However, since our hypothetical client has lost $16,000 and is buying $12,000 more of the very thing that caused the loss, there may be some angst. It might not be clear to a lot of clients how the rebalancing has helped them manage risk. Few of them will want to “throw good money after bad” or “catch a falling knife” as pundits discuss things like “head fakes,” “dead cat bounces,” “sucker’s rallies” or similar things. When the market is down, the negativity increases. A successful investment experience requires making real-time decisions about an ongoing series of unprecedented events.

Advisors must temper their own anxiety as well. The recent volatility has many doubting whether, when and how exactly they should execute the trades.

When conditions are particularly chaotic, we crave control. We cannot control when, or even if, we are rewarded for risk taking. But we can control the types and levels of risks we bear and how we behave when those risks reward or punish us. A rebalancing policy should keep us from feeling paralyzed when facing these questions and encourage prudent trade execution regardless of whether it is scary to do so.

Other Insights
One thing clients most want after experiencing a decline in portfolio value is to erase the loss as fast as possible. Rebalancing can help. Despite this, many are anxious about doing it, because the other thing they most want after a decline is to not lose any more money.

If they rebalance too early, for example, they fear losing more money. That fear is often exaggerated, however. If there is another decline, the entire equity position is still going down. The additional loss from the rebalancing is only on that we’ve purchased, for example the loss on the $12,000 purchase in our example of stock basket “B.”

It is also important to note that the performance of the fixed-income securities in a portfolio matters too. Take our hypothetical portfolio. If basket “A” in our example had produced a zero return in both periods, our $200,000 would have fallen to $180,000. The stock portfolio “B” would need only an additional $10,000 to rebalance the portfolio to 50/50, with both sides now $90,000. For the portfolio to recover fully and reach $200,000 again, the $90,000 in stock basket “B” would then need to rise 22.22% to reach $110,000 (assuming portfolio “A” is doing no work).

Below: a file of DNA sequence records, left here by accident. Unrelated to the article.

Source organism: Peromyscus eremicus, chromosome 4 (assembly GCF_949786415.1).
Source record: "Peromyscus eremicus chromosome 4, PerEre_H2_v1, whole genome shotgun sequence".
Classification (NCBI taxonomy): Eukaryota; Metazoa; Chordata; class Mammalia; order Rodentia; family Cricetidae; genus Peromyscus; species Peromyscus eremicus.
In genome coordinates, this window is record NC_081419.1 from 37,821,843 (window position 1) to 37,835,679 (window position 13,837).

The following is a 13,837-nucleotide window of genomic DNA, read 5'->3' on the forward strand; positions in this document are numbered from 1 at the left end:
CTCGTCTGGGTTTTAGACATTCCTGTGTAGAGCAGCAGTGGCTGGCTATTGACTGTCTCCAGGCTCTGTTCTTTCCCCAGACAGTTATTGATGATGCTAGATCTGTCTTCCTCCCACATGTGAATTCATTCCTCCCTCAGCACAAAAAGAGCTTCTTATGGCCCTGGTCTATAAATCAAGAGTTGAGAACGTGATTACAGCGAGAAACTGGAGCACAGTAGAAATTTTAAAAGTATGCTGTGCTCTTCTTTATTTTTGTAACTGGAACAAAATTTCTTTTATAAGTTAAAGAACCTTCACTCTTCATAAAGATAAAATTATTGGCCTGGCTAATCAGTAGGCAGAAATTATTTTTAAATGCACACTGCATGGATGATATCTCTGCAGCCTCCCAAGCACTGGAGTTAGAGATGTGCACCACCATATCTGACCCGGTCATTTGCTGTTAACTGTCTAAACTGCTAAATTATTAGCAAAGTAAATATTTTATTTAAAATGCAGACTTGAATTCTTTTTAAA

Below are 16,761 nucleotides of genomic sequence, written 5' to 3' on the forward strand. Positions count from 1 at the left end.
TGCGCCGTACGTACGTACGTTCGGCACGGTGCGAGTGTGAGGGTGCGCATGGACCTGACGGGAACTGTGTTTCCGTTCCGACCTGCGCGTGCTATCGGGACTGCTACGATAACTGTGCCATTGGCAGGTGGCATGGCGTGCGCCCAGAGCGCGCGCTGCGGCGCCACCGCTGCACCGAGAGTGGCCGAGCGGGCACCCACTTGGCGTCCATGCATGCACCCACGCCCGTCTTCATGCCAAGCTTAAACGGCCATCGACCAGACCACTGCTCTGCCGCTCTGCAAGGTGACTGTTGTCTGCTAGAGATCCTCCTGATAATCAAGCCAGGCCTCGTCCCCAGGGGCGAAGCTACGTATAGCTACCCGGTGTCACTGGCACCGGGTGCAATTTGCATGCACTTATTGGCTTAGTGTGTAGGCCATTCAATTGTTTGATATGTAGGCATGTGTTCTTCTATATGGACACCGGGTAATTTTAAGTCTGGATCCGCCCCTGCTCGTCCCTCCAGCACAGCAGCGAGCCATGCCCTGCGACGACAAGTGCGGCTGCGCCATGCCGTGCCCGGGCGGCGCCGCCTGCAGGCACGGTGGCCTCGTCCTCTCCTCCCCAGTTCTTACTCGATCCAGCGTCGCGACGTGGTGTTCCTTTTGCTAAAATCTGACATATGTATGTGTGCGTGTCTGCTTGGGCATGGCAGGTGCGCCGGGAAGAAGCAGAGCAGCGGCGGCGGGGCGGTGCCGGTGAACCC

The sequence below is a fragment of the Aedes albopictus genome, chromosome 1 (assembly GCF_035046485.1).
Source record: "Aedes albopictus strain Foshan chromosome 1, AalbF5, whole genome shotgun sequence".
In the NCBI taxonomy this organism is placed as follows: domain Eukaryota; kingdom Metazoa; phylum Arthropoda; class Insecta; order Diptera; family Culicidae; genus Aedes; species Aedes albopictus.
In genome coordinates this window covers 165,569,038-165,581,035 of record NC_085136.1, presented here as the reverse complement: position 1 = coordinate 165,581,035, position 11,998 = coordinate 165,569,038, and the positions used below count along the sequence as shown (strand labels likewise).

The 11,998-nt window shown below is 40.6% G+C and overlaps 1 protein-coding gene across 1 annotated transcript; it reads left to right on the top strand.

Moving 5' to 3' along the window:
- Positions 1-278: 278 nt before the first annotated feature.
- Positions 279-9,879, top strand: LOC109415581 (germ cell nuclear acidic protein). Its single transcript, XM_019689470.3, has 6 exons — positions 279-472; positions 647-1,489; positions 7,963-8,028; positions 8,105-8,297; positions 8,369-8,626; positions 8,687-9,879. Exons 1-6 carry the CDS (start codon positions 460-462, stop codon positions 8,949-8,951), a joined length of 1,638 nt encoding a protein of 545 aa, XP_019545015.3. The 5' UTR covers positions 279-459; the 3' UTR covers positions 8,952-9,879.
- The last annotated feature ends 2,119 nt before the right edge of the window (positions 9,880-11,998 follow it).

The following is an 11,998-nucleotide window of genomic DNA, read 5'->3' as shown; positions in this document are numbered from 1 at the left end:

The per share price of investment “B” is now a mere 2% down from its original value, whereas it was down 9.29% in our previous example. Likewise, if the “A” fixed-income basket earned 8% in both periods, the rebalancing would have required moving $14,000 from investment “A” to investment “B” and the portfolio would have recovered when “B” was still about 16% from its original per share price.

I would caution against any reader interpreting this to mean today’s low-interest-rate environment is an impediment or that one should seek higher returns from fixed income. Recall, there are no time frames in these examples. It takes less than four years for 2% of earnings to compound to a cumulative 8% increase.

Higher returns still mean higher risk. If our investment “A” decreased in value, it would take even less for us to rebalance and buy shares of “B.” Anyone who stretched for yield by loading up on low-credit-quality debt recently may have torpedoed their ability to effectively rebalance now. High-yield bond funds have been slammed in this “coronacrash.” The price of the SPDR Bloomberg Barclays High Yield Bond ETF (JNK), an ETF that tracks high-yield bonds, was down over 18% year to date as of March 26 when the S&P 500 was off 19%. A 50/50 split of the SPDR S&P 500 ETF (SPY) and JNK at the beginning of 2020 would still be nearly 50/50 now and there would be no need to rebalance into the S&P 500 fund.

Maybe high yield will come back along with the stock market. Maybe it won’t. Nonetheless, a lower risk, more stable fixed-income allocation in which half was in T-bills and half was in the SPY fund would have fallen by only single digits and given an investor some buying power at the proper time.